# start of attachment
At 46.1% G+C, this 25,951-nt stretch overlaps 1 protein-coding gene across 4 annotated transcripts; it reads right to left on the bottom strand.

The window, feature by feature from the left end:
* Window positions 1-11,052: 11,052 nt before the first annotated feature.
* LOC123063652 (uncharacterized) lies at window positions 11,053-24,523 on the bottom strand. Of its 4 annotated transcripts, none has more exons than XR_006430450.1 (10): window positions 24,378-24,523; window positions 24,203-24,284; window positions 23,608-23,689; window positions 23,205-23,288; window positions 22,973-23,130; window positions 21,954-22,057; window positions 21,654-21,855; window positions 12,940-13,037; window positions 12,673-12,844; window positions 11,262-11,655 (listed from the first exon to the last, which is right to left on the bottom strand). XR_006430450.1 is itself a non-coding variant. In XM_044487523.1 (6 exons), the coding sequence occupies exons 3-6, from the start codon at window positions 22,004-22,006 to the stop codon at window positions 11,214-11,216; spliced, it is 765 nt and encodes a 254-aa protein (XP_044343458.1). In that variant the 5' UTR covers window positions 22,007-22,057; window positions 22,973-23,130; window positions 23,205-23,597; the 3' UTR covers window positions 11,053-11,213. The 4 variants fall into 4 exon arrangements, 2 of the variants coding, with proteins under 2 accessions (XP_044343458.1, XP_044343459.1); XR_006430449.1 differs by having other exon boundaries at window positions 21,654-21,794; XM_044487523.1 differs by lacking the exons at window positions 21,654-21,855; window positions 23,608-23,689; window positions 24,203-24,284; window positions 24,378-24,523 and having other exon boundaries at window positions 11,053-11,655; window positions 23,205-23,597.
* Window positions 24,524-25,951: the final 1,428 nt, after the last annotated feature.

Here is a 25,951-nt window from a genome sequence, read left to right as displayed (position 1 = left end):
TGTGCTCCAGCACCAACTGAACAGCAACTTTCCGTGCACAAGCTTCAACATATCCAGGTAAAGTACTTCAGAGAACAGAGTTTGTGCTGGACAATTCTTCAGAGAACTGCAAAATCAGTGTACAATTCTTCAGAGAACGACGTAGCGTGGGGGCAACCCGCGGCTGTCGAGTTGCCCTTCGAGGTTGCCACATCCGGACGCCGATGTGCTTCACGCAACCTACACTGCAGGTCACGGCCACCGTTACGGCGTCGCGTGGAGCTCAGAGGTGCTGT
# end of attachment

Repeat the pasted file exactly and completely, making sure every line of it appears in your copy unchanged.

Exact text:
At 46.1% G+C, this 25,951-nt stretch overlaps 1 protein-coding gene across 4 annotated transcripts; it reads right to left on the bottom strand.

The window, feature by feature from the left end:
* Window positions 1-11,052: 11,052 nt before the first annotated feature.
* LOC123063652 (uncharacterized) lies at window positions 11,053-24,523 on the bottom strand. Of its 4 annotated transcripts, none has more exons than XR_006430450.1 (10): window positions 24,378-24,523; window positions 24,203-24,284; window positions 23,608-23,689; window positions 23,205-23,288; window positions 22,973-23,130; window positions 21,954-22,057; window positions 21,654-21,855; window positions 12,940-13,037; window positions 12,673-12,844; window positions 11,262-11,655 (listed from the first exon to the last, which is right to left on the bottom strand). XR_006430450.1 is itself a non-coding variant. In XM_044487523.1 (6 exons), the coding sequence occupies exons 3-6, from the start codon at window positions 22,004-22,006 to the stop codon at window positions 11,214-11,216; spliced, it is 765 nt and encodes a 254-aa protein (XP_044343458.1). In that variant the 5' UTR covers window positions 22,007-22,057; window positions 22,973-23,130; window positions 23,205-23,597; the 3' UTR covers window positions 11,053-11,213. The 4 variants fall into 4 exon arrangements, 2 of the variants coding, with proteins under 2 accessions (XP_044343458.1, XP_044343459.1); XR_006430449.1 differs by having other exon boundaries at window positions 21,654-21,794; XM_044487523.1 differs by lacking the exons at window positions 21,654-21,855; window positions 23,608-23,689; window positions 24,203-24,284; window positions 24,378-24,523 and having other exon boundaries at window positions 11,053-11,655; window positions 23,205-23,597.
* Window positions 24,524-25,951: the final 1,428 nt, after the last annotated feature.

Here is a 25,951-nt window from a genome sequence, read left to right as displayed (position 1 = left end):
TGTGCTCCAGCACCAACTGAACAGCAACTTTCCGTGCACAAGCTTCAACATATCCAGGTAAAGTACTTCAGAGAACAGAGTTTGTGCTGGACAATTCTTCAGAGAACTGCAAAATCAGTGTACAATTCTTCAGAGAACGACGTAGCGTGGGGGCAACCCGCGGCTGTCGAGTTGCCCTTCGAGGTTGCCACATCCGGACGCCGATGTGCTTCACGCAACCTACACTGCAGGTCACGGCCACCGTTACGGCGTCGCGTGGAGCTCAGAGGTGCTGT